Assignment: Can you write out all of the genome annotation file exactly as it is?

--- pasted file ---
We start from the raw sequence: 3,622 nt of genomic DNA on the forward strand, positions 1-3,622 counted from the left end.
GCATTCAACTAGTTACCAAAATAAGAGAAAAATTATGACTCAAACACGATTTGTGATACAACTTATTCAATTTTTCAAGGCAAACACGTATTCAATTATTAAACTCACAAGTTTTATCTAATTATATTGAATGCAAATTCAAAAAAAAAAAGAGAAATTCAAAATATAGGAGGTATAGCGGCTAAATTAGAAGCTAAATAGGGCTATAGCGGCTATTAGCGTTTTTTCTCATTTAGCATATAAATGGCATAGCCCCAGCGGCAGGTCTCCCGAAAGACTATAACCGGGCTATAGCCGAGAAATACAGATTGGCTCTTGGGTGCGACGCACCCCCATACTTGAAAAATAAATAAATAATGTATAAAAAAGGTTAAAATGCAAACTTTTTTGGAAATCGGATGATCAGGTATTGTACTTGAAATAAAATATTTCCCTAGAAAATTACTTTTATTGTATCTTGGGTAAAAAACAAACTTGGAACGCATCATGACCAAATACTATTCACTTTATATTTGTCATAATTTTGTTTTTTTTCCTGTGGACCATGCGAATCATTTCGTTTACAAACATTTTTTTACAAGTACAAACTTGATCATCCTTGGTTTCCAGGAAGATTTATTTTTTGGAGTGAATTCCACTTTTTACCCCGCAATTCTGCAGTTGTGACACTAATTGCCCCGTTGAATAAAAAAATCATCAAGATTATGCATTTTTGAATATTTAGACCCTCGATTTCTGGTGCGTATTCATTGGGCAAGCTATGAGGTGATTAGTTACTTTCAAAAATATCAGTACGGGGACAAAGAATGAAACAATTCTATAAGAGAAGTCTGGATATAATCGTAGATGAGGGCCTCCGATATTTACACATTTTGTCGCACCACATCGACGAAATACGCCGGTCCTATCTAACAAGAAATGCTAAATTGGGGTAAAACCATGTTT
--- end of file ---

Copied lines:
We start from the raw sequence: 3,622 nt of genomic DNA on the forward strand, positions 1-3,622 counted from the left end.
GCATTCAACTAGTTACCAAAATAAGAGAAAAATTATGACTCAAACACGATTTGTGATACAACTTATTCAATTTTTCAAGGCAAACACGTATTCAATTATTAAACTCACAAGTTTTATCTAATTATATTGAATGCAAATTCAAAAAAAAAAAGAGAAATTCAAAATATAGGAGGTATAGCGGCTAAATTAGAAGCTAAATAGGGCTATAGCGGCTATTAGCGTTTTTTCTCATTTAGCATATAAATGGCATAGCCCCAGCGGCAGGTCTCCCGAAAGACTATAACCGGGCTATAGCCGAGAAATACAGATTGGCTCTTGGGTGCGACGCACCCCCATACTTGAAAAATAAATAAATAATGTATAAAAAAGGTTAAAATGCAAACTTTTTTGGAAATCGGATGATCAGGTATTGTACTTGAAATAAAATATTTCCCTAGAAAATTACTTTTATTGTATCTTGGGTAAAAAACAAACTTGGAACGCATCATGACCAAATACTATTCACTTTATATTTGTCATAATTTTGTTTTTTTTCCTGTGGACCATGCGAATCATTTCGTTTACAAACATTTTTTTACAAGTACAAACTTGATCATCCTTGGTTTCCAGGAAGATTTATTTTTTGGAGTGAATTCCACTTTTTACCCCGCAATTCTGCAGTTGTGACACTAATTGCCCCGTTGAATAAAAAAATCATCAAGATTATGCATTTTTGAATATTTAGACCCTCGATTTCTGGTGCGTATTCATTGGGCAAGCTATGAGGTGATTAGTTACTTTCAAAAATATCAGTACGGGGACAAAGAATGAAACAATTCTATAAGAGAAGTCTGGATATAATCGTAGATGAGGGCCTCCGATATTTACACATTTTGTCGCACCACATCGACGAAATACGCCGGTCCTATCTAACAAGAAATGCTAAATTGGGGTAAAACCATGTTT